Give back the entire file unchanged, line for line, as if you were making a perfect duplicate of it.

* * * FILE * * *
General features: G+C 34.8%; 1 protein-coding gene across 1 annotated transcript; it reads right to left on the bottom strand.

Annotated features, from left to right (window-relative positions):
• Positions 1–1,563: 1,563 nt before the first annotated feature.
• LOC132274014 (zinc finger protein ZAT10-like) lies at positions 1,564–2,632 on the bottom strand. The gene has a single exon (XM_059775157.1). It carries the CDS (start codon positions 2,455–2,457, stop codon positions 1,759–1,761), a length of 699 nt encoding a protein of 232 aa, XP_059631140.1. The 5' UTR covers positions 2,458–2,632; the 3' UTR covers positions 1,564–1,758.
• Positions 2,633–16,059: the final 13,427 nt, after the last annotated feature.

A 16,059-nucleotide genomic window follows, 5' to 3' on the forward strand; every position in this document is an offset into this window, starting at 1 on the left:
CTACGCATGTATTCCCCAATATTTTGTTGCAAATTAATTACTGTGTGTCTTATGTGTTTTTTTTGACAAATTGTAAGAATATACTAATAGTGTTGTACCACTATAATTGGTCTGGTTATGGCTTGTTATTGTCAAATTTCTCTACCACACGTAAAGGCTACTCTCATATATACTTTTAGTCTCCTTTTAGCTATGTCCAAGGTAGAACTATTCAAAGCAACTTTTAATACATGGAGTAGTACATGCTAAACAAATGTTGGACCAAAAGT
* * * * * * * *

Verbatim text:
General features: G+C 34.8%; 1 protein-coding gene across 1 annotated transcript; it reads right to left on the bottom strand.

Annotated features, from left to right (window-relative positions):
• Positions 1–1,563: 1,563 nt before the first annotated feature.
• LOC132274014 (zinc finger protein ZAT10-like) lies at positions 1,564–2,632 on the bottom strand. The gene has a single exon (XM_059775157.1). It carries the CDS (start codon positions 2,455–2,457, stop codon positions 1,759–1,761), a length of 699 nt encoding a protein of 232 aa, XP_059631140.1. The 5' UTR covers positions 2,458–2,632; the 3' UTR covers positions 1,564–1,758.
• Positions 2,633–16,059: the final 13,427 nt, after the last annotated feature.

A 16,059-nucleotide genomic window follows, 5' to 3' on the forward strand; every position in this document is an offset into this window, starting at 1 on the left:
CTACGCATGTATTCCCCAATATTTTGTTGCAAATTAATTACTGTGTGTCTTATGTGTTTTTTTTGACAAATTGTAAGAATATACTAATAGTGTTGTACCACTATAATTGGTCTGGTTATGGCTTGTTATTGTCAAATTTCTCTACCACACGTAAAGGCTACTCTCATATATACTTTTAGTCTCCTTTTAGCTATGTCCAAGGTAGAACTATTCAAAGCAACTTTTAATACATGGAGTAGTACATGCTAAACAAATGTTGGACCAAAAGT